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The Florida Department of Health works to protect, promote & improve the health of all people in Florida through integrated state, county, & community efforts.

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Vaccine Preventable Diseases (VPD)

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Measles, mumps, rubella, pertussis, diphtheria, tetanus, polio, varicella, pneumococcal disease, hepatitis A, hepatitis B, influenza, meningococcal and Haemophilus influenzae type b (Hib) are all preventable by vaccine.  These common childhood and adult diseases are highly contagious and are particularly dangerous to very young children who have relatively low resistance to infection and more prone to develop serious complications such as deafness, retardation, brain and spinal cord damage and, occasionally, death.

Florida has a very strong and successful immunization program.  Without assurance of high immunization levels, visitors and Floridians would not be able to enjoy the high quality of life the state offers.  Currently, the maintenance of high immunization levels contributes positively to the state’s economy by lower disease incidence, lower healthcare costs and ensuring travelers may confidently visit Florida without contracting a vaccine-preventable disease.

The program ensures a cause and effect response by monitoring immunization levels in vulnerable populations throughout the state, thereby contributing to strategies to attain and sustain high immunization levels.  This has the effect of increasing herd immunity and lowering vaccine-preventable disease rates.

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Vaccine-Preventable Disease Surveillance Report

May 2018

Pertussis

  • Pertussis activity increased slightly from last month. Overall, the total number of cases remained below the previous five-year average.
  • There were 24 cases and one outbreak in a workplace reported in May.
  • Incidence remained highest among infants less than one year old; infants less than two months old are too young to receive vaccinations against pertussis, which is why vaccination of other age groups is so important to help prevent infection in this highly vulnerable group.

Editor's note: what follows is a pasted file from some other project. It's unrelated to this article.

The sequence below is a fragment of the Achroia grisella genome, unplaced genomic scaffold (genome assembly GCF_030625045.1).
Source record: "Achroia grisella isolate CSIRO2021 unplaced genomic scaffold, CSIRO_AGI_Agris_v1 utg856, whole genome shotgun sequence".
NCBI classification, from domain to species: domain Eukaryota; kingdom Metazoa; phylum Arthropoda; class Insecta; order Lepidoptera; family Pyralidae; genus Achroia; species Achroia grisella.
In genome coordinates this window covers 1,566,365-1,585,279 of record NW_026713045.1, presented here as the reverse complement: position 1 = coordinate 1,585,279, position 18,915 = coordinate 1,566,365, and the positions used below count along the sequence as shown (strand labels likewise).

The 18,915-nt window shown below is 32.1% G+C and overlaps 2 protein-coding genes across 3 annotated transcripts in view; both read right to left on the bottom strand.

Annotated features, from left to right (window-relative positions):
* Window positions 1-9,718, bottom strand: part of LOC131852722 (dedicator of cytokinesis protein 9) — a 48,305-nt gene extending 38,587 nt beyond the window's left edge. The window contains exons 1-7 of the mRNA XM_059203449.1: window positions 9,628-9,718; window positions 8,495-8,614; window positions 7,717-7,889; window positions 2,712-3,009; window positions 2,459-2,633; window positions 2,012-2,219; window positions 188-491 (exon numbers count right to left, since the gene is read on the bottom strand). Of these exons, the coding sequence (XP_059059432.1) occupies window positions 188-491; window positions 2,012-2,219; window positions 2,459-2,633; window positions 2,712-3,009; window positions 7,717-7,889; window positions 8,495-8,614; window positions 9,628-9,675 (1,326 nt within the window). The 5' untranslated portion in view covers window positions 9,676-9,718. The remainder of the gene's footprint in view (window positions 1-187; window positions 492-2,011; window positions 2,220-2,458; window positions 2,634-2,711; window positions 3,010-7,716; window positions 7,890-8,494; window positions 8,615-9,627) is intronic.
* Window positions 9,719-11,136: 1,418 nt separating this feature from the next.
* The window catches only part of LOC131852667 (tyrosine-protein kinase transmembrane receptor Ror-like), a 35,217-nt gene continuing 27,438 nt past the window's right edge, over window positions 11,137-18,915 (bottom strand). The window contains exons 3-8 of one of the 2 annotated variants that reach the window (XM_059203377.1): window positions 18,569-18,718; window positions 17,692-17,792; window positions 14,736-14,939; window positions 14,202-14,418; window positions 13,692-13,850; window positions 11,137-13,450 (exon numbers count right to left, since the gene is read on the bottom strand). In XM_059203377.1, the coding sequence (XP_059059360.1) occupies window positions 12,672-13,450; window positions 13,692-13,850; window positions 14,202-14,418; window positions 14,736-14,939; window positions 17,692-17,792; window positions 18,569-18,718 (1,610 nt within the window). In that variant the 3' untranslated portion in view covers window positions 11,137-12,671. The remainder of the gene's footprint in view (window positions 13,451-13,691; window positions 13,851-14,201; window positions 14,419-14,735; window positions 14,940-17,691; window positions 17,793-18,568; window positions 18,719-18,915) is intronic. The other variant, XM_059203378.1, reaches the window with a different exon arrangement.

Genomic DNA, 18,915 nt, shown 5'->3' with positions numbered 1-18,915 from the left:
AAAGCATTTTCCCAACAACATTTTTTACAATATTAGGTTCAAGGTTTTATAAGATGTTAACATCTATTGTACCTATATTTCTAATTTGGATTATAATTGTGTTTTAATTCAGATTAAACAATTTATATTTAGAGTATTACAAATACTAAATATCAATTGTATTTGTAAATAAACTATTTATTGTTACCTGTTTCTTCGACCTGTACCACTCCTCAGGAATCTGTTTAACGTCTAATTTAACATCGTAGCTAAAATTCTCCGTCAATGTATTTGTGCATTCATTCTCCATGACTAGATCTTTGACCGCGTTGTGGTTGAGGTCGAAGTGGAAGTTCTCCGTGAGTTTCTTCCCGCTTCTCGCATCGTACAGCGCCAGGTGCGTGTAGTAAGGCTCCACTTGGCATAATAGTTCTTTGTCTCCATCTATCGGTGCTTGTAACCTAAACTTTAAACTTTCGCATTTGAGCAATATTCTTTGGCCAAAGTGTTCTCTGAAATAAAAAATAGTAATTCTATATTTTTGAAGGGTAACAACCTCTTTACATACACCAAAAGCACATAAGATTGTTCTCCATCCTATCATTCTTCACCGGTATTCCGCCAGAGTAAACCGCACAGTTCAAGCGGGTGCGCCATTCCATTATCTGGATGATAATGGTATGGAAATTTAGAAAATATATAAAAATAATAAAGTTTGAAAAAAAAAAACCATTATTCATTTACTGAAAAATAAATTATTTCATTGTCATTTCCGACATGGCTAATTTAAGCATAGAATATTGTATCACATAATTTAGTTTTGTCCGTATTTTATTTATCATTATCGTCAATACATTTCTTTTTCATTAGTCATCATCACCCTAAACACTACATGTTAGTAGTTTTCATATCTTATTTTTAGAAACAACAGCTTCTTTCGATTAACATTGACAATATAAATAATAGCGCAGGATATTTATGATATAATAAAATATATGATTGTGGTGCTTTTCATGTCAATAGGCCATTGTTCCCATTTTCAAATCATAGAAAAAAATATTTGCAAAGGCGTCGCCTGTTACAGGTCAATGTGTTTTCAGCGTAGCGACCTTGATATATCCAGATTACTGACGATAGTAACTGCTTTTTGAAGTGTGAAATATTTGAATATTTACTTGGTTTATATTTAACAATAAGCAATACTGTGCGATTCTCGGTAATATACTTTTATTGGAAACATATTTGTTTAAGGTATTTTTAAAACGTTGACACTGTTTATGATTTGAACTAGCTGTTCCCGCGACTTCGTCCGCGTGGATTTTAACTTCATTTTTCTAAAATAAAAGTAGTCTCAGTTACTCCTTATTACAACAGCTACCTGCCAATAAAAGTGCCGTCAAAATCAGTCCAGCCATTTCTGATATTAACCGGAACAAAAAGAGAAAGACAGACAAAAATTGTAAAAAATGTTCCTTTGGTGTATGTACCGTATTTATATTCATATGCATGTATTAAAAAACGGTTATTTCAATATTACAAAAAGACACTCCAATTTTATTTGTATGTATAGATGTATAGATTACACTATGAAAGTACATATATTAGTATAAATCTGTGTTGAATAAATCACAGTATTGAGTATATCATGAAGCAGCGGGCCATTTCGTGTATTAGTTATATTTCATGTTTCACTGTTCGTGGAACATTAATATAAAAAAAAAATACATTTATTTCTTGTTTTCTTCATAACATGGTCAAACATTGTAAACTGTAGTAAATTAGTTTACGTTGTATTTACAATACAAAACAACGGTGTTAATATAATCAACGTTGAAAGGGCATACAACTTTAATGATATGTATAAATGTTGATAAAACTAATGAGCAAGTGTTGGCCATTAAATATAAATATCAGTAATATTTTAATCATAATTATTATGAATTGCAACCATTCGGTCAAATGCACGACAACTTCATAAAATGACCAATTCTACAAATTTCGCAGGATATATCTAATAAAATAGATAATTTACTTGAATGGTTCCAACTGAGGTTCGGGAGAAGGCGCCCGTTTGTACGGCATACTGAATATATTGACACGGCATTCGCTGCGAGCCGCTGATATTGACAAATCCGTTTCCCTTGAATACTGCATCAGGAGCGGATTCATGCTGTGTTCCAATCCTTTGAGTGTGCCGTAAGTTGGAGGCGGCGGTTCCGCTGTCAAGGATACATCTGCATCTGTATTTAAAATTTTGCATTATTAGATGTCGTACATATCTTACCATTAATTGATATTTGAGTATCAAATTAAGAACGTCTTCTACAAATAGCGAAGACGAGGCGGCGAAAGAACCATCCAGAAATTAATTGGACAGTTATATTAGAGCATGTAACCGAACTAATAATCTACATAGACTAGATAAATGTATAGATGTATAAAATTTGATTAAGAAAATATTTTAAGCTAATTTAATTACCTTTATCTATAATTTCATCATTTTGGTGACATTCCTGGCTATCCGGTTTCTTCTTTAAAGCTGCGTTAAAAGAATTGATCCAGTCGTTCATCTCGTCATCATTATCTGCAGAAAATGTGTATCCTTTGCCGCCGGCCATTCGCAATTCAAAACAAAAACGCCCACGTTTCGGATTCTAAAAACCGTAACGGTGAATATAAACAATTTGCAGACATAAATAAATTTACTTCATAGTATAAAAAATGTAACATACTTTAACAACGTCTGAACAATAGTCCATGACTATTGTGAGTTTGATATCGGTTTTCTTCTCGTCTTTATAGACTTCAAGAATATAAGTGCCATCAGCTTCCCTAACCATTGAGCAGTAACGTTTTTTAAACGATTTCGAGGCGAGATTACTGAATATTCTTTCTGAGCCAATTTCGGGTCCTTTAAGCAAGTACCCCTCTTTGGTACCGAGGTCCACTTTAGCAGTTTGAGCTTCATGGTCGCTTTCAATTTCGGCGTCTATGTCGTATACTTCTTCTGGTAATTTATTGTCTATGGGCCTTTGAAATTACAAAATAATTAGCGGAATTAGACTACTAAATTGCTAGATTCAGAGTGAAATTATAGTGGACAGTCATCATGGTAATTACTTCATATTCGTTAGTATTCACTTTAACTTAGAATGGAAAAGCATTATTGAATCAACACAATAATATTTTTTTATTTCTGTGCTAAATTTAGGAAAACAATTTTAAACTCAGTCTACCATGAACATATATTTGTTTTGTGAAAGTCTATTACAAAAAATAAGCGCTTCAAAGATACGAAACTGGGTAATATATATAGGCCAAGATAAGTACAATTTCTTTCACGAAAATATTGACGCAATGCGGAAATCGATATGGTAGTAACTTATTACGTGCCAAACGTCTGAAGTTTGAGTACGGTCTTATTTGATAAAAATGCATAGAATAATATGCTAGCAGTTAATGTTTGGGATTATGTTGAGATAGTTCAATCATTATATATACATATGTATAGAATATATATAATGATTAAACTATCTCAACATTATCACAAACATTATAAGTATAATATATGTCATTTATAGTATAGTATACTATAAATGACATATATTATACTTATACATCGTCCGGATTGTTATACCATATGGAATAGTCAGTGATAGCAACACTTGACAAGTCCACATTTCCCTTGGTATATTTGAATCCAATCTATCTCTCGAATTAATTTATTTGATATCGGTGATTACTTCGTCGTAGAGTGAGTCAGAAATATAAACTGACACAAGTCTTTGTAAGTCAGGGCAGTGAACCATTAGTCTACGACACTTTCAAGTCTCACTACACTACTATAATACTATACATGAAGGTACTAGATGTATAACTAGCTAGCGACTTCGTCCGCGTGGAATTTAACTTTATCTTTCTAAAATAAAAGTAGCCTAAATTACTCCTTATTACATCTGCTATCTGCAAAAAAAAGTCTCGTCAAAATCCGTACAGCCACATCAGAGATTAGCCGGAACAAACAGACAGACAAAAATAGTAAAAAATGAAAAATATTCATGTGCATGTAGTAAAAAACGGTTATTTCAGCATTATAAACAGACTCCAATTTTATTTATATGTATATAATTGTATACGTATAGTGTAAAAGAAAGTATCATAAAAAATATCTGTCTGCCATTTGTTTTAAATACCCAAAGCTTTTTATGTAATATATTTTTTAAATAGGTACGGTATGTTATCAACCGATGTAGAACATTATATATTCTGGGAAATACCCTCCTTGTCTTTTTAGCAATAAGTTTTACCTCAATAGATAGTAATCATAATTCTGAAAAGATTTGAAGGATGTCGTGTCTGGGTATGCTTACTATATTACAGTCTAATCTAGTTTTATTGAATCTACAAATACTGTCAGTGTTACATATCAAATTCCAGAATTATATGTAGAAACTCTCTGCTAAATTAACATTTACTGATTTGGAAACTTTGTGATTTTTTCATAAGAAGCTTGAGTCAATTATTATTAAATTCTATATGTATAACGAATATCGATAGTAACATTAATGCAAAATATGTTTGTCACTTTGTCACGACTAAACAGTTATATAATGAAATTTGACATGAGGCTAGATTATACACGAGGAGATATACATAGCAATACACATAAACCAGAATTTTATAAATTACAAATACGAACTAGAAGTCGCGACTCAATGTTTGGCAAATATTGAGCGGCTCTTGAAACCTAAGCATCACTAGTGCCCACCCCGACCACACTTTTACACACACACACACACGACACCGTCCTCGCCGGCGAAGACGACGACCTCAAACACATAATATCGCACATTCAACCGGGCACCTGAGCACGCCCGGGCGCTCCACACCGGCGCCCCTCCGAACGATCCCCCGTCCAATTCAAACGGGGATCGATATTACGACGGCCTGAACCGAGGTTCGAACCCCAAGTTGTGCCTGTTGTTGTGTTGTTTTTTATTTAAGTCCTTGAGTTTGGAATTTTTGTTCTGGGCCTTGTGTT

Varicella

  • Varicella activity increased from last month and remained above the previous five-year average for the third month in a row.
  • There were 82 total cases and no outbreaks reported in May.
  • Incidence was highest among children age six to 11 years old in May.
  • This month, 62% of cases were not up to date on their varicella vaccinations or had unknown vaccination status, about the same as last month.

Mumps

  • Mumps activity increased from last month and remained above the previous five-year average for the eighth month in a row.
  • There were six cases and no outbreaks reported in May.
  • Incidence was highest among children age six to 11 years old.
  • This month, 67% of cases were not up-to-date on their mumps vaccinations, an increase from last month.

Measles

  • Four confirmed measles cases associated with international travel were investigated in May.
  • Two cases were never vaccinated against measles and two cases had unknown vaccination status.
  • A total of 944 contacts who had potential exposure to a measles case were identified. None of these contacts developed measles.

*Note: This page contains materials in the Portable Document Format (PDF). The free Acrobat Reader may be required to view these files.